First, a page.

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Alec, many thanks for the reply its very informative an the idea of gradually reducing the height would be a great advantage. I suppose my main concern was that the rain can just enter straight into the trunk and rotting whats left of the trunk weakening the tree. Thinning out the braches also sounds like sound advice.

 

Thanks

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It looks worse than it is, the tree is healthy, it just has cavitation which is perfectly normal in an old apple with pruning wounds.

 

I would suggest over the next few years pruning it back hard bit by bit, year on year to force those lower shoots to develop and make a lower easier to manage tree that will cope with the cavity for many many decades yet.

 

If you prune this hard back in the winter, youll lose a fair bit of fruit for 2 years but the lower shooting will mean later youll be able to cut the whole top off and maintain it as a lower form and more stable.

 

safer for you too as working on it with its current form over the cavity isnt that great!

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Hi again when you say 'hit it hard ' how hard are we talking ? To what eventual height? If you could guestimate a point on the picture where would it be? Also how would I go about this, and would cutting the trunk right off after 4-5 years pruning not cause the tree problems would the exposed trunk surface heal over and not just absorb water straight into the trunk? Sorry for all the questions but I dont want to cause irrepairable damage to a cracking tree. I've added pics from both sides to gain perspectave.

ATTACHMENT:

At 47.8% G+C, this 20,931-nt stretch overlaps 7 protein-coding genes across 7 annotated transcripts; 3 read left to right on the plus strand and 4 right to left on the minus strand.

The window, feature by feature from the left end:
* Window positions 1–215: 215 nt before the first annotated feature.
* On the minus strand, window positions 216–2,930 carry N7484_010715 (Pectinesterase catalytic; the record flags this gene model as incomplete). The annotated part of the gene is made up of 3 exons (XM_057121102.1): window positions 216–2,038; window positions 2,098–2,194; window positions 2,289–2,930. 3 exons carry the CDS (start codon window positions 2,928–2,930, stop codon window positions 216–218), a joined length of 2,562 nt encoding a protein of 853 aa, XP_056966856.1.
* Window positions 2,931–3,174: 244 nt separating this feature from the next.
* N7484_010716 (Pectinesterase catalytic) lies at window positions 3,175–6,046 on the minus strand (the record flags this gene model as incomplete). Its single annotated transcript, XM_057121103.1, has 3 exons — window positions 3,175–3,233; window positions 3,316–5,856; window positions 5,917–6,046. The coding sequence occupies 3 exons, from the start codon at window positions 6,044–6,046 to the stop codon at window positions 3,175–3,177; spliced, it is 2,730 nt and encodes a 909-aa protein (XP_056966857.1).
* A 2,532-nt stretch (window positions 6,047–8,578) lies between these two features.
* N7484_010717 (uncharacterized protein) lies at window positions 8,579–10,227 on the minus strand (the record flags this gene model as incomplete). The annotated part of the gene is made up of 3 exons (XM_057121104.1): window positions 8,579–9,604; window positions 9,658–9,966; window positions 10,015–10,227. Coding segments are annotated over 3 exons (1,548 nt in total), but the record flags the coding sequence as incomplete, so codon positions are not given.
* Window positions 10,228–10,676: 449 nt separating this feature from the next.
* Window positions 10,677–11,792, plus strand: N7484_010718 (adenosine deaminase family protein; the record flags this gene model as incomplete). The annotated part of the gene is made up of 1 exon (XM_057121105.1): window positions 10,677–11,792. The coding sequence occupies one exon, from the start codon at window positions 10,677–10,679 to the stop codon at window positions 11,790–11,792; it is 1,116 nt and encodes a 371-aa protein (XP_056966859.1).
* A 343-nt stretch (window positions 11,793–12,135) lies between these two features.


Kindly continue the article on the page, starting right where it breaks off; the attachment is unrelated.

thanks

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Cut back anythingoff at this line but ensure all cuts have at the least a leaf bud, or better still a good growth point, give it 3 years then look to reduce again as the growth comes from further down trace the crown back with it.

 

this is basically retrenchment pruning but in this case restorative or corrective pruning.

 

Dont worry in this case regarding the inner trunk, it is hollowing anyway and will happen with or without pruning as th basal decay goes upward, or leave the tree be and eventualy lose it through a structural failure.

 

I hope this helps if not keep asking happy to help:thumbup1: